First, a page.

When it comes to alien lifeforms in the Solar System, Titan – the largest moon of Saturn is one of the most likely candidates. Whenever considering the possibility of finding alien lifeforms in the universe, scientists are mostly focusing their search power on exoplanets, or celestial bodies that have the optimal conditions for liquid water to form.
With this rapidly growing space race, Earth’s powerful nations have scattered their probes across the Solar System in the hope of being the first to stumble across lifeforms outside of our planet, be it intelligent or not.
One of the surprise candidates that could host alien life is Titan – Saturn’s moon that’s larger than Mercury and has an atmosphere one-and-a-half times as dense as Earth’s. This might satellite is very similar to our planet.
Its surface is covered with seas, lakes and rivers that, unlike Earth’s watery composition, are made up of liquid methane and ethane. Although the nitrogen and methane present in the air are toxic for human beings, researchers suggest that other lifeforms could have developed on this particular satellite.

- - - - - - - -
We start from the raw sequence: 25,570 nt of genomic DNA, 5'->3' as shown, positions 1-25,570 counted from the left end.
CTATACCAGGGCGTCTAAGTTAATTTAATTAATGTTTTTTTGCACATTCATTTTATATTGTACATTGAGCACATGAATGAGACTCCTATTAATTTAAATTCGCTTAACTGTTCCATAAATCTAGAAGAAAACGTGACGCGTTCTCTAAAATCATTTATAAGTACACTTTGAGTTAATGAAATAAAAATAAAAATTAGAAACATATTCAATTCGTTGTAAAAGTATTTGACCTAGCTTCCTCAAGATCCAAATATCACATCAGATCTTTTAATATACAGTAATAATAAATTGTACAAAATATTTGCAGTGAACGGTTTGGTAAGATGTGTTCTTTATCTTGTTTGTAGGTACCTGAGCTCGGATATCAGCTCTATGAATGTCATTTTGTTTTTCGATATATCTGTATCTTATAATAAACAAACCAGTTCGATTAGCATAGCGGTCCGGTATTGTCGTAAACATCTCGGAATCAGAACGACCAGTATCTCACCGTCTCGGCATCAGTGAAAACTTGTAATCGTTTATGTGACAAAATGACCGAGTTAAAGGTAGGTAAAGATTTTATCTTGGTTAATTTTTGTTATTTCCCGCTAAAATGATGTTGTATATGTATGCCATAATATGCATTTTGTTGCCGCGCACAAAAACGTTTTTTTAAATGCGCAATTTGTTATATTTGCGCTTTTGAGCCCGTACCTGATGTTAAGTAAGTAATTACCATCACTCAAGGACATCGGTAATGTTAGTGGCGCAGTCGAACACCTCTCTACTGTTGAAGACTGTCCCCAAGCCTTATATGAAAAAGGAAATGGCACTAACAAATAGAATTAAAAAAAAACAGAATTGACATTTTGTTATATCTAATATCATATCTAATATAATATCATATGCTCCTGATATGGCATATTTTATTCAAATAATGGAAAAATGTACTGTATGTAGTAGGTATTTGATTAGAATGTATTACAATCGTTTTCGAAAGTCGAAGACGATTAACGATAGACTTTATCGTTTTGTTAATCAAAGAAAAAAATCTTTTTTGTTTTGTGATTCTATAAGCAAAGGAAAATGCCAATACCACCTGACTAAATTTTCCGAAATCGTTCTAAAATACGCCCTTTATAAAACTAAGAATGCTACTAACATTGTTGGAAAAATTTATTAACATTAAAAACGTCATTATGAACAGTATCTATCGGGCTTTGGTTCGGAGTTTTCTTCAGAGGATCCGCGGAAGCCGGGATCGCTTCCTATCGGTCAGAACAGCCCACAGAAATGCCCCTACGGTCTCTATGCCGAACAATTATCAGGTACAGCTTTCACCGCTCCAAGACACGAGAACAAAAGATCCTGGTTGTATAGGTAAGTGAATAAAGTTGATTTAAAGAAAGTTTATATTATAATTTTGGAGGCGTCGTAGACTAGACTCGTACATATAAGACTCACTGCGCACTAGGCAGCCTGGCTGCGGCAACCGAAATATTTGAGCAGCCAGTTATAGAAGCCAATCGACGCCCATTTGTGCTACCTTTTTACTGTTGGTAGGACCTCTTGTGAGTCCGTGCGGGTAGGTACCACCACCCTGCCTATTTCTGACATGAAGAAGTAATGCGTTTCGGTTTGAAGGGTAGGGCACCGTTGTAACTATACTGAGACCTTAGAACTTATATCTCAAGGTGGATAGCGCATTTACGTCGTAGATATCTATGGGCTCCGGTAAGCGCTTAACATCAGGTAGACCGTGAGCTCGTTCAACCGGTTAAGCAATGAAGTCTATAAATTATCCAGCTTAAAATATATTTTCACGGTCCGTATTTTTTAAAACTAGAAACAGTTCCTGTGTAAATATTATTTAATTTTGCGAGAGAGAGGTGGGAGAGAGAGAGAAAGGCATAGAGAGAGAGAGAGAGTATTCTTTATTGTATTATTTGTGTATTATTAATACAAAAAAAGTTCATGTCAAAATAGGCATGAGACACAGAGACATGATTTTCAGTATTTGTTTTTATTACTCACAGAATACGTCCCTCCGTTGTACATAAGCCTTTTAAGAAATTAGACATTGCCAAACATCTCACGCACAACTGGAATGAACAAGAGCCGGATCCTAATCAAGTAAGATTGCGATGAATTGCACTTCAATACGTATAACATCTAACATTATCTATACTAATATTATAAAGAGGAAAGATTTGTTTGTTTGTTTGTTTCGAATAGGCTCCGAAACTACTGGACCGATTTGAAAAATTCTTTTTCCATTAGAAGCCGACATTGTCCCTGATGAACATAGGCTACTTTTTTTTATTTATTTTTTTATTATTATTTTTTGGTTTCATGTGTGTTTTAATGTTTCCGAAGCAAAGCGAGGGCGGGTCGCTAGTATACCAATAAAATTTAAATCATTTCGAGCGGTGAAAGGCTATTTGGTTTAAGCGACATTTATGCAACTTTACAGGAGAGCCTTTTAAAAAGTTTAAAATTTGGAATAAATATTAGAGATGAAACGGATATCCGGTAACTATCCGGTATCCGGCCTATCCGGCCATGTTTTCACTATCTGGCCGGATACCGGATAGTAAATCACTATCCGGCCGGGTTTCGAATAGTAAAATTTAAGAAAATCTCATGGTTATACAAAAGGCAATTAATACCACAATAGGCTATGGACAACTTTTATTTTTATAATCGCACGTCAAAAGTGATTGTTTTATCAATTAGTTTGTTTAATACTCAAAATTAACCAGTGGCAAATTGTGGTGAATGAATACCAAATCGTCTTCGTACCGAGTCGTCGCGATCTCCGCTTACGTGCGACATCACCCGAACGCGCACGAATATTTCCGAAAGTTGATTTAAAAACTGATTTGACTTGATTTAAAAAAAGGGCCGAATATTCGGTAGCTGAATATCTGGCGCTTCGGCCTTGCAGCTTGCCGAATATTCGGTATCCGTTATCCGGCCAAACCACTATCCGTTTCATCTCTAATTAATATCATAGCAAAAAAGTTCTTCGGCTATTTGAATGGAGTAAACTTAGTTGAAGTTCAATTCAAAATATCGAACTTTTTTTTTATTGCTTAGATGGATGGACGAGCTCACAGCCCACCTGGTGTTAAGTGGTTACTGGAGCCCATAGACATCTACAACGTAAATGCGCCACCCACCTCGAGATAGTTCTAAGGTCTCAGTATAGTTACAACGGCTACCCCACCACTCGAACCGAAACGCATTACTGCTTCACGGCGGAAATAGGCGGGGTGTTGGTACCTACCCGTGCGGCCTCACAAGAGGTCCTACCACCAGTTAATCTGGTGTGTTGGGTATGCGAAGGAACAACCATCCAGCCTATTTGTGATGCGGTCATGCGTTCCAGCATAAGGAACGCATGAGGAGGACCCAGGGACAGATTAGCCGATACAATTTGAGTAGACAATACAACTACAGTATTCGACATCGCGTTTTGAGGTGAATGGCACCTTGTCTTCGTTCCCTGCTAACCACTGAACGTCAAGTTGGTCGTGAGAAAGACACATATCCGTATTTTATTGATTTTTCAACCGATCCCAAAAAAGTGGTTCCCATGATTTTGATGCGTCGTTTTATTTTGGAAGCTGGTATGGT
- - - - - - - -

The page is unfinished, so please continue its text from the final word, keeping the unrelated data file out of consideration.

Their assumptions are based on over a decade of thoroughly analyzing its surface using data collected by the Cassini-Huygens mission sent by NASA in collaboration with the European Space Station (ESA) and the Italian Space Agency (ASI). Cassini is not the only space probe to visit Saturn’s satellite, but rather the first to enter its orbit.
Keeping this in mind, we can only think at what novel info the craft was able to gather from there, since NASA is already working on developing a submarine to explore the vast and unusual seas of Titan.
Adding up to the mystery of this oversized moon, researchers have discovered an unusual feature that seems to defy any logical explanation so far.